The State Supreme Court has upheld Wisconsin's photo I-D law for voting -- but it won't be reinstated unless the federal courts also give their blessing.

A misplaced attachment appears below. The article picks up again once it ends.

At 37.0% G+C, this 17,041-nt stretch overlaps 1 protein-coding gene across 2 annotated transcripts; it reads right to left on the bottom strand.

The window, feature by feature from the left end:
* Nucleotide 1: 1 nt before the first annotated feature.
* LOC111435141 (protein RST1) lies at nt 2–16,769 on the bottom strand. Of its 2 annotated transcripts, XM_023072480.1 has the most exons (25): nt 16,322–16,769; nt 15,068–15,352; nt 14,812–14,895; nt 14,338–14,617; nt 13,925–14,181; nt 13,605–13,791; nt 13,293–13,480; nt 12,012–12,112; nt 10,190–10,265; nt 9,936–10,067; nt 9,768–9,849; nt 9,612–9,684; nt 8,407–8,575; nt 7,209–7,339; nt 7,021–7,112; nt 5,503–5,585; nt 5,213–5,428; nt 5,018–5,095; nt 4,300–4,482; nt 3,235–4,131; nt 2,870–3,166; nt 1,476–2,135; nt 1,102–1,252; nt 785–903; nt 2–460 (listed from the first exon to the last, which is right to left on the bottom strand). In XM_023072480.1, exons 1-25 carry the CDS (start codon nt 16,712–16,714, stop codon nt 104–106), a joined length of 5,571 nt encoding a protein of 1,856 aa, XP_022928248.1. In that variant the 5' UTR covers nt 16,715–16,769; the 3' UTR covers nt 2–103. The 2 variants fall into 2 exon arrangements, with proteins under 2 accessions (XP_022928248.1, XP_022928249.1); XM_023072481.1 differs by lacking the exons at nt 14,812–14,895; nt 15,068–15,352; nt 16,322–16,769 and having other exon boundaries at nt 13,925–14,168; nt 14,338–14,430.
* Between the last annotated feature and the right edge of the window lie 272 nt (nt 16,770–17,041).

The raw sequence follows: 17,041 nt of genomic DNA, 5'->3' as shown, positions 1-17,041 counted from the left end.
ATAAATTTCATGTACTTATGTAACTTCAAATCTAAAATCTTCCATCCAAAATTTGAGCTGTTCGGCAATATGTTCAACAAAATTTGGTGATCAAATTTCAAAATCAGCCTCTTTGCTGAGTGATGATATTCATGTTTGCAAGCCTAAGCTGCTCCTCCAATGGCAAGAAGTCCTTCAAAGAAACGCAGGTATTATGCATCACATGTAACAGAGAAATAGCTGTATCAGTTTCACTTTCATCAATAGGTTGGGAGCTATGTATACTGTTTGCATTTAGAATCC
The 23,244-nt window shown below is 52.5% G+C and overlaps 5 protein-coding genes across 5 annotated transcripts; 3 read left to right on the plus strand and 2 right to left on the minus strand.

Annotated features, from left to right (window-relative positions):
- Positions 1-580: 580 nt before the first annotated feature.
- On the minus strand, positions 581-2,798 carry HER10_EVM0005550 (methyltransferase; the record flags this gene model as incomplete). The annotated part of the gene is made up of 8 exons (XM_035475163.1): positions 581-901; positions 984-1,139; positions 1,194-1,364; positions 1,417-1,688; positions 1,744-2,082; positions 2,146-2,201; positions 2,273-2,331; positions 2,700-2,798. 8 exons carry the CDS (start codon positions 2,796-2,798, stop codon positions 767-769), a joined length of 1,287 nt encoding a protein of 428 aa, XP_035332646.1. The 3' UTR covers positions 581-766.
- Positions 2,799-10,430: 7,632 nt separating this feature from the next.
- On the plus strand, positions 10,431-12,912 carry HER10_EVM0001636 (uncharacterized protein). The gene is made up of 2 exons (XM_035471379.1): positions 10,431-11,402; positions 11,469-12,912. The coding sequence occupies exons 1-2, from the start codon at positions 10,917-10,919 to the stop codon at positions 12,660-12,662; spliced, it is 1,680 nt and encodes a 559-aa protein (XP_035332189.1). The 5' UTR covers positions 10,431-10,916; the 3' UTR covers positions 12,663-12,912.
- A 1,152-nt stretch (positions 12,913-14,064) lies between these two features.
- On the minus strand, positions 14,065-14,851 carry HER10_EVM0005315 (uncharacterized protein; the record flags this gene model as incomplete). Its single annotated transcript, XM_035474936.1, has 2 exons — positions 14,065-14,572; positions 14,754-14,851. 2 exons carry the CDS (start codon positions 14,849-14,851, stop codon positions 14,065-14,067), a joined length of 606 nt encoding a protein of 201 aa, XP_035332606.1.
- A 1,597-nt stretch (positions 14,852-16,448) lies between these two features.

On a 5-to-2 vote, the state justices this morning dismissed lower court decisions that threw out the voter I-D requirement. A pair of Dane County judges had ruled in favor of the League of Women Voters and the N-Double-A-C-P, which contended that the 2011 I-D requirement discouraged minorities, the elderly, and young people from voting. Earlier this year, Federal Judge Lynn Adelman ruled that the I-D law violated both the U-S Constitution and the national Voting Rights Act. State Attorney General J-B Van Hollen has appealed that decision -- but experts believe it will be awhile before the Seventh Circuit Court of Appeals in Chicago makes its ruling. As a result, voters will not need to show I-D's in the August 12th partisan primaries -- and likely not in the November elections, either. State Republicans say voters need to show I-D's to prevent fraud. Earlier court testimony indicated that 300-thousand Wisconsinites don't have acceptable I-D's under the law. The state's two U-S attorneys and two Justice Department civil rights lawyers say that's enough evidence to prove that the law disenfranchises certain groups.